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Janine Huldie says
Love the Tinkerbell theme here and going to have to see what I can do when it warms up here for my girls who have been begging to make a Fairy Garden. So thanks for sharing yours here!! 🙂
I can’t wait to hear how your garden turned out–I’ll bet your girls love it!!
So what are the names of the stores that you spoke of?
Michaels and Hobby Lobby are great ones for this!
We had so much fun making this. Send me a picture when you make yours!
My beautiful wife has begun her fairy garden in a water trough. It is magnificent
It sounds gorgeous!
Ooooh! I see a Fairy Garden in our future! Thanks for the amazing tips!
You’re welcome Meredith! My kids and I had so much fun making this!
In Kansas where we live hot glue does not hold up outside. But don’t be discouraged, there are other glues.
Our fairie houses and barn are made of hypertufa. Wish I could send a photo but don’t know how to do that.
Patty! I’m so sorry that I’m only just seeing this comment now! I’d love to see a photo of your fairy house! Can you send it to my email? firstname.lastname@example.org
Also, I’d love to know what type of glue you use!
I use e 6000 because of the heat factor, it takes time to dry but holds well in heat,if needed you can use glue gun to spot hold so it is easier to keep together then use the other glue.. my stuff holds much better in heat.
Super tip, Lin! Thanks for sharing 🙂
Hi Anne & Patty
I live in Kansas also and have been wondering where to put my fairy garden that would stand up to our extreme weather. I found your blog searching Pinterest for ideas how to set up my fairy garden.
I have been collecting items for awhile as I buy things when they are on sale or decide it something that I like. So I have several boxes of things that collected over the last few years. I’m not even sure I even remember what in the 1st box that have marked fairy garden. so I have a mixture of items that not sure how it will all come together lol
I hesitate to pull it together as small plants like succulents and moss are rather expense I do believe in the end there may be more than one garden!
I think maybe an indoor garden would work best for you? Maybe you can buy a large pot (or a few since you have a lot of accessories) and make your garden in those. That way, you won’t need to worry about any of your items or plants getting damaged by the weather. Or, you could just have a warm weather fairy garden and bring your accessories inside during the colder months! Our garden definitely needs re-sprucing every year, but my kids enjoy making new furniture and putting it all back together after a tough winter. Hope that helps!
Debbie Leonhardt says
I used an old shelf and made my more delicate fairy garden indoors…not sure how to share pics? I have random ones out doors…I live in Alberta, Canada so understand what you mean.
Debbie, how cool! We’d love to see pics! If you email them to email@example.com, I’ll create a link where people can check them out! Thanks for sharing 🙂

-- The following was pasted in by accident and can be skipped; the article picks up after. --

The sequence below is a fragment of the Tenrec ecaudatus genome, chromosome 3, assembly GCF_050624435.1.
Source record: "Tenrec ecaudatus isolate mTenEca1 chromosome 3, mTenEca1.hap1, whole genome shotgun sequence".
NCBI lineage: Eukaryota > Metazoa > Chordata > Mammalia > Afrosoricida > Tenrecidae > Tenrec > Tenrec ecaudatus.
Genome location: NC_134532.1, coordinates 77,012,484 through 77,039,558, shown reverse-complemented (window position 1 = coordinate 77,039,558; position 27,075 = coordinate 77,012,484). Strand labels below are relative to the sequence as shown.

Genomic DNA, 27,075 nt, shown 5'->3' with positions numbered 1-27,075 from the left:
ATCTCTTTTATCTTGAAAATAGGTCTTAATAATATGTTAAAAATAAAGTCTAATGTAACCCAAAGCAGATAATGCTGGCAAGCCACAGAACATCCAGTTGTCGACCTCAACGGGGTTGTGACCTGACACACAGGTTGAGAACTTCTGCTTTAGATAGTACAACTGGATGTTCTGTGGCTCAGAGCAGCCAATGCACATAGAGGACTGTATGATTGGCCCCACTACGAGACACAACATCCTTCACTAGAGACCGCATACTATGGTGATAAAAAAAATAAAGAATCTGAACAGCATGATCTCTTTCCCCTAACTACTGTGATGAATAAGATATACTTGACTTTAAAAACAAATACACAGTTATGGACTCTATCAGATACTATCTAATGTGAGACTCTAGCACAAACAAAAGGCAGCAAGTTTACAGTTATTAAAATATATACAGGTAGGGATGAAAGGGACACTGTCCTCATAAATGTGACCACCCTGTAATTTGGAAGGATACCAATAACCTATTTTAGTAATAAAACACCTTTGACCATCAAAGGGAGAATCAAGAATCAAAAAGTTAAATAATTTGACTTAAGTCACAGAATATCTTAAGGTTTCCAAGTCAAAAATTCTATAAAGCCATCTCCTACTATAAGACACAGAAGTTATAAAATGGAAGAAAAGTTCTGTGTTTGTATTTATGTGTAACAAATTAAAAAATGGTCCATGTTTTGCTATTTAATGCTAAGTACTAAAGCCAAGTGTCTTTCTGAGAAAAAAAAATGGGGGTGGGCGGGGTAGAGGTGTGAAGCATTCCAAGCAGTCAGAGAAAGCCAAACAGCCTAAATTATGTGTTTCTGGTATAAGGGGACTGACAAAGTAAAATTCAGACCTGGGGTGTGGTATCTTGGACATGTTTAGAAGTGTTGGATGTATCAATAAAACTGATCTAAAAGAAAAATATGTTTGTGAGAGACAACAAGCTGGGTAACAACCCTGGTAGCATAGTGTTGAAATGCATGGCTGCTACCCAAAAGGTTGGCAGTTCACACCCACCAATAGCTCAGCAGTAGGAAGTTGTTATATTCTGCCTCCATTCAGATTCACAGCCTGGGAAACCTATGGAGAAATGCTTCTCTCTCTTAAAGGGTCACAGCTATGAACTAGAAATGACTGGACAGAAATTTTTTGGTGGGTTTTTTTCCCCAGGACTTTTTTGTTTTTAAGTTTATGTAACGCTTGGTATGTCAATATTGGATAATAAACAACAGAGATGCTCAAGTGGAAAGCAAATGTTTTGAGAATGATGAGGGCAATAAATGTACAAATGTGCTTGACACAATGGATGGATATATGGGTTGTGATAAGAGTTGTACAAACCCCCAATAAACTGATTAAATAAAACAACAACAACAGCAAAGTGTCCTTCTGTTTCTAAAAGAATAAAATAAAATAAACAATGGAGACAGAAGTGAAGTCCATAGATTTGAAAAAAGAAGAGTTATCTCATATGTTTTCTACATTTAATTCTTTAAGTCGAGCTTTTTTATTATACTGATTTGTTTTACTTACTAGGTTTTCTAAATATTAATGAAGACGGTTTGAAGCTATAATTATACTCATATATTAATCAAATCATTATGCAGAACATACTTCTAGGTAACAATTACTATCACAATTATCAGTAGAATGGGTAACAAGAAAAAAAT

I live in Kansas too! I have had a fairy garage outside in a ceramic pot for several years on our covered front deck. I live on a farm and deal with the winds across open fields!! I use picks on my items much as I do when making artificial floral arrangements but I have also used hot glue with some success! This summer, I am in process of making another outdoor fairy garden in my little red wagon from my childhood!! I filled it with sand and am building a campground for fairies!! I am again using picks, hot glue, and trying wire. It is on my back deck where it gets the west sun, all the wind, but a bit of rain protection. We’ll see!! Good luck with your gardens!! Oh yes….I did build a miniature of our farm in an apple crate but I have it inside!! our grandchildren love to put the animals in and out of barn, etc!!
Elaine, this sounds so amazing! I love the idea of using a wagon, and the barn you built for your grandkids is so cool! You are such a creative person 🙂
Hi, I made a 4 season fairy village and the plants survive all winter and summer outside. Why? Artificial grass, succulents, acorn trees, etc.6000 glue is best. I never had luck with glue guns either. I put the pots to bed under several sand they stayed high and dry but were frozen in around the base. I am retired and was not willing to “garden” but felt I shouldn’t be deprived of all the fun I had. FYI everyone says no one wants China so my China houses and flowers etc miniatures are all in my ‘garden, village. I had so much fun and you can too.
Oh Bonnie, this sounds so neat! And what great ideas for making a year-round garden. I’ll bet it really was so fun 🙂 Thanks for sharing!
Holly K says
My granddaughter and I started making fairy gardens last year. We did the first one outside, during summer dry season. When rainy season started, we made one inside on a card table. We now have different items for winter, spring, summer, fall, and Christmas. A few weeks ago, we went back outside. The new summer fairy garden is mostly inside the upside down lid of a clear rectangular bin. If it rains, I can pop the bin pride done on top of the lid. There are pictures on my page.
This is fantastic, Holly! And what a special thing to share with your granddaughter. I love it!